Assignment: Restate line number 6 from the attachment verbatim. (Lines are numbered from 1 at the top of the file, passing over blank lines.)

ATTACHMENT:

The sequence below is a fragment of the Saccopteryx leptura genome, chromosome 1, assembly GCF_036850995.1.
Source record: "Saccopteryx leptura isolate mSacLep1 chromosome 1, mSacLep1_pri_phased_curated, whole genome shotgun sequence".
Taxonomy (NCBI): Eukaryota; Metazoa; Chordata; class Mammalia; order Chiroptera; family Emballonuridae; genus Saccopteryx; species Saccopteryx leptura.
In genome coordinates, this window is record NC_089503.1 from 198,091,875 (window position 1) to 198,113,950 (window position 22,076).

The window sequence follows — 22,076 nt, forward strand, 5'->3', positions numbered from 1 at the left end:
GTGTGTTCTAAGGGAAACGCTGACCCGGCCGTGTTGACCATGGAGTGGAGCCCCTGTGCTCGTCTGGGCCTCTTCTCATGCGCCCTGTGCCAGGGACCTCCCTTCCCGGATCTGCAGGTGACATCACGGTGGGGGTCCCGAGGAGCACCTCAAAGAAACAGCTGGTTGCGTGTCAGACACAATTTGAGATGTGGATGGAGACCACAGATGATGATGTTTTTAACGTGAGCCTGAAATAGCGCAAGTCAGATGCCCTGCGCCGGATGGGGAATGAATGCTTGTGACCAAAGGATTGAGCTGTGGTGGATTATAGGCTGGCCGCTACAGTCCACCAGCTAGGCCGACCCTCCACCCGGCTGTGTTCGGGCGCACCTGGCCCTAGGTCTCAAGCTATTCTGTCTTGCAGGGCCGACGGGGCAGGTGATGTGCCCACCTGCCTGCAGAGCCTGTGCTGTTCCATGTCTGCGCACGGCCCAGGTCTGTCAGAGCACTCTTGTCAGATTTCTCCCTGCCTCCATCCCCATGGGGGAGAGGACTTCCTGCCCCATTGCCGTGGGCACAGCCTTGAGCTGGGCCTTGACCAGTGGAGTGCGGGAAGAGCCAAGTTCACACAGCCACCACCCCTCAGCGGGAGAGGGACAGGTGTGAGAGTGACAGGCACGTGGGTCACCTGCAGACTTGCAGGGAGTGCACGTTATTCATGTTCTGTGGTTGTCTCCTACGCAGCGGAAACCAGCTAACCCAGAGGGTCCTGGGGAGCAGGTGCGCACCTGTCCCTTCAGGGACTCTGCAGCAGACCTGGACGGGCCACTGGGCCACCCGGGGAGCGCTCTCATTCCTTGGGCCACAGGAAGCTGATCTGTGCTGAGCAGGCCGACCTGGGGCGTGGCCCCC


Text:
GTGTGTTCTAAGGGAAACGCTGACCCGGCCGTGTTGACCATGGAGTGGAGCCCCTGTGCTCGTCTGGGCCTCTTCTCATGCGCCCTGTGCCAGGGACCTCCCTTCCCGGATCTGCAGGTGACATCACGGTGGGGGTCCCGAGGAGCACCTCAAAGAAACAGCTGGTTGCGTGTCAGACACAATTTGAGATGTGGATGGAGACCACAGATGATGATGTTTTTAACGTGAGCCTGAAATAGCGCAAGTCAGATGCCCTGCGCCGGATGGGGAATGAATGCTTGTGACCAAAGGATTGAGCTGTGGTGGATTATAGGCTGGCCGCTACAGTCCACCAGCTAGGCCGACCCTCCACCCGGCTGTGTTCGGGCGCACCTGGCCCTAGGTCTCAAGCTATTCTGTCTTGCAGGGCCGACGGGGCAGGTGATGTGCCCACCTGCCTGCAGAGCCTGTGCTGTTCCATGTCTGCGCACGGCCCAGGTCTGTCAGAGCACTCTTGTCAGATTTCTCCCTGCCTCCATCCCCATGGGGGAGAGGACTTCCTGCCCCATTGCCGTGGGCACAGCCTTGAGCTGGGCCTTGACCAGTGGAGTGCGGGAAGAGCCAAGTTCACACAGCCACCACCCCTCAGCGGGAGAGGGACAGGTGTGAGAGTGACAGGCACGTGGGTCACCTGCAGACTTGCAGGGAGTGCACGTTATTCATGTTCTGTGGTTGTCTCCTACGCAGCGGAAACCAGCTAACCCAGAGGGTCCTGGGGAGCAGGTGCGCACCTGTCCCTTCAGGGACTCTGCAGCAGACCTGGACGGGCCACTGGGCCACCCGGGGAGCGCTCTCATTCCTTGGGCCACAGGAAGCTGATCTGTGCTGAGCAGGCCGACCTGGGGCGTGGCCCCC